• Civil Protection Order – Alleged victims of domestic violence have the ability to file for a civil protection order under Ohio Revised Code Section 3113.31 to prevent any violence from happening within a family unit. Any alleged harm or threat must be committed by a family or household member in order to file for a civil protection order. It’s important to note that an attorney is not required to file for a civil protection order, therefore they can be filed under false pretenses. This will inevitably alter the alleged offender’s life for the worse, as they are put under a court order for little to no reason. Violating this type of protection order is a civil offense, but it still comes with serious consequences. 

 

Mainly, when an alleged victim applies for a TPO or CPO they are trying to show a pattern of fear. As a direct result, judges and courts side with the alleged victim and take them more seriously than the alleged offender. This will ultimately complicate or tarnish the alleged offender’s defense because any evidence that is entered in a civil case can compromise criminal procedure. The only way to navigate these murky waters while having fully protected rights is to hire a criminal defense lawyer to represent them in and out of court. 

Penalties For Violating A Protection Order In Fairfield County

Unfortunately, when a protection order is violated in Ohio, judges tend to be strict and the least bit sympathetic towards the alleged offender. All penalties that can be applied for violating a protective order are under Ohio Revised Code Section 2919.27 and they are harsh. In most cases, a violation is considered a first-degree misdemeanor, which in Ohio, can come with a maximum penalty of 6 months in prison and up to $1,000 in fines.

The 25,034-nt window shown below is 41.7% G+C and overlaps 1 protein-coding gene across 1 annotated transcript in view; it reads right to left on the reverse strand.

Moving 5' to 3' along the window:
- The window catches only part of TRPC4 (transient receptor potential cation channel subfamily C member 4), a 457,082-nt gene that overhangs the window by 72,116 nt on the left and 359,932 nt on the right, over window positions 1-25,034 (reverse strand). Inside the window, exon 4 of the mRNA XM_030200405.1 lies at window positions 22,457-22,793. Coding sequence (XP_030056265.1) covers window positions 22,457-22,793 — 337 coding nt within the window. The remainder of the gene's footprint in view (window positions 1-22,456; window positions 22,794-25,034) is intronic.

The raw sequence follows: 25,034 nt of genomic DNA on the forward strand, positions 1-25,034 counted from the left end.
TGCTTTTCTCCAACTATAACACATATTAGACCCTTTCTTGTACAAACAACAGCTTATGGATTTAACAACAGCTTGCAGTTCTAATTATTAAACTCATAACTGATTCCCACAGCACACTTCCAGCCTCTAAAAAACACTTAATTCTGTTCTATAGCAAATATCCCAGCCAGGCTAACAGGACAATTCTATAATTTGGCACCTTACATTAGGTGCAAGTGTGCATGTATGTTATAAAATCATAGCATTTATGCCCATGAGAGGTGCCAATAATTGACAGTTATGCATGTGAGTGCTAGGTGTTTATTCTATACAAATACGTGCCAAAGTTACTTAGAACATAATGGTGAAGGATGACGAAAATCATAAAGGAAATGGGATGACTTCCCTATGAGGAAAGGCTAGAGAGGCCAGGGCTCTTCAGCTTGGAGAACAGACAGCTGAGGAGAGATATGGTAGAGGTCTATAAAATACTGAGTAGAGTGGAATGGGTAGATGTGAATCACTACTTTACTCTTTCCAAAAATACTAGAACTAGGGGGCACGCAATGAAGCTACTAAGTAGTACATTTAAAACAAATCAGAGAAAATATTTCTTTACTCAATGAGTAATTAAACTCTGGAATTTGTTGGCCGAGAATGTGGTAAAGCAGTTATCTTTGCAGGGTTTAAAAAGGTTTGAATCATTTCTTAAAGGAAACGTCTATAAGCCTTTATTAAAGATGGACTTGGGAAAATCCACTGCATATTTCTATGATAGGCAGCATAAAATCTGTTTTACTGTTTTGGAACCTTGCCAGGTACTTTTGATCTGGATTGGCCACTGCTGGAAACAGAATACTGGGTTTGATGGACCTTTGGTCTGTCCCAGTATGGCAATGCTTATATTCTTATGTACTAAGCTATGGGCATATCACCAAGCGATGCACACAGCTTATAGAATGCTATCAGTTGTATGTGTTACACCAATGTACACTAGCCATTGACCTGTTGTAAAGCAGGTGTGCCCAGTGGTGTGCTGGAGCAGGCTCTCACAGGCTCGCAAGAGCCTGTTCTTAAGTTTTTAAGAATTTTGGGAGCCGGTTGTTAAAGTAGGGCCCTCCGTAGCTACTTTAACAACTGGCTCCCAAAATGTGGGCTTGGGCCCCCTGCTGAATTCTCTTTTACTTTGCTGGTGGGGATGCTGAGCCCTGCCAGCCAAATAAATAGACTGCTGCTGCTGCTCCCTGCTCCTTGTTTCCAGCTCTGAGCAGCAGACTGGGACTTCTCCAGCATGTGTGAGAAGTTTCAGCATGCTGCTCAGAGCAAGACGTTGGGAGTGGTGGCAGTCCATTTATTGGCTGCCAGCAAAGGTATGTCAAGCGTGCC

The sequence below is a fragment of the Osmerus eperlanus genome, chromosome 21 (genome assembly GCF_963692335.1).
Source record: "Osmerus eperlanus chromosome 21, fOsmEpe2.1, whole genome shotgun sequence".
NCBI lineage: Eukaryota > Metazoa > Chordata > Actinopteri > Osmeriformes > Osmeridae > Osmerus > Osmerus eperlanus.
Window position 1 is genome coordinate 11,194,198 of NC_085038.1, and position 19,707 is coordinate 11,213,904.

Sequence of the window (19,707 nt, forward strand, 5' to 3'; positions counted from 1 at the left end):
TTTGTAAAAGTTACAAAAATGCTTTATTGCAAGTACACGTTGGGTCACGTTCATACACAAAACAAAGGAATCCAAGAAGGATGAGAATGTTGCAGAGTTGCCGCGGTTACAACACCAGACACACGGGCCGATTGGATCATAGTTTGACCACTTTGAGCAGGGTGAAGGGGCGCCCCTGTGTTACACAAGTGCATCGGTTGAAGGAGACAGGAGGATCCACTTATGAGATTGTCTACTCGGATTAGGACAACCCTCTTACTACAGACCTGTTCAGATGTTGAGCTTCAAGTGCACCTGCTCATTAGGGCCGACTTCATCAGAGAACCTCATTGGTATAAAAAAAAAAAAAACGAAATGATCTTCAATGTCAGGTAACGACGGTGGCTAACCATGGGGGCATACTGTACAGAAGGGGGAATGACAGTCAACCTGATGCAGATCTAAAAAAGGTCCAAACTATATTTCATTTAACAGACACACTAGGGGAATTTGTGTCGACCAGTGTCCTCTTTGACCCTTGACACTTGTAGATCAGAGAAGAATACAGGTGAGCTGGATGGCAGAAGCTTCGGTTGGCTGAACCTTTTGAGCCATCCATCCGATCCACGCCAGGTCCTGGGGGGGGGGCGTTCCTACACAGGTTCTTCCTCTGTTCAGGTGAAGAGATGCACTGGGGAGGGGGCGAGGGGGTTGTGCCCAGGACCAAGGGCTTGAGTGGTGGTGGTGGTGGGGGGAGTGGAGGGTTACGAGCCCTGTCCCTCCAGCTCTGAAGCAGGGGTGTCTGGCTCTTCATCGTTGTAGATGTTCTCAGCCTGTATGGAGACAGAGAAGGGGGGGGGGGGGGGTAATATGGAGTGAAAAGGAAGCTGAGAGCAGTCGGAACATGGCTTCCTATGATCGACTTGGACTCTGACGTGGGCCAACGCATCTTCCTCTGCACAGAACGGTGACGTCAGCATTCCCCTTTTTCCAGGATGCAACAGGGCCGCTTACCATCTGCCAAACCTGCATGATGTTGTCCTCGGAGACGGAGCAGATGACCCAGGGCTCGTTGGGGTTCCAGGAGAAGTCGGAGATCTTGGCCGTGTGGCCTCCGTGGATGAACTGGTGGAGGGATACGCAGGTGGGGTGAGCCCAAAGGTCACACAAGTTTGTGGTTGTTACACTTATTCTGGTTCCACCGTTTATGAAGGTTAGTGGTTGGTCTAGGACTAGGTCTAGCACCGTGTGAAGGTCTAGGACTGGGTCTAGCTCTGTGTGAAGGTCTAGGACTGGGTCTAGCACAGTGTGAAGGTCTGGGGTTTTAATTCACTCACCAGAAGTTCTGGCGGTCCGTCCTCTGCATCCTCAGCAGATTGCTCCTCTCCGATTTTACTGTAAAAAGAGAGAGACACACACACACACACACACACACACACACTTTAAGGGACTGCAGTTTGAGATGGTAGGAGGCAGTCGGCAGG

If this isn’t the first time the alleged offender has violated their protection order or has two or more past violations of menacing, stalking, or aggravated trespass then the charge is automatically moved to a fifth-degree felony. This is a huge deal and can be seriously life-altering. Not only can the alleged offender be sentenced to up to 12 months in prison and a $2,500 fine, but they can lose their rights to own a firearm, lose career opportunities, lose their current job, and so much more. If the alleged offender happens to commit a felony in the process of violating their protective order, then they could be charged with a third-degree felony and up to 5 years in prison and up to a $10,000 fine. Again, this is a serious charge that is obviously life-altering as it can result in the alleged offender having to be detained in prison for 5 years.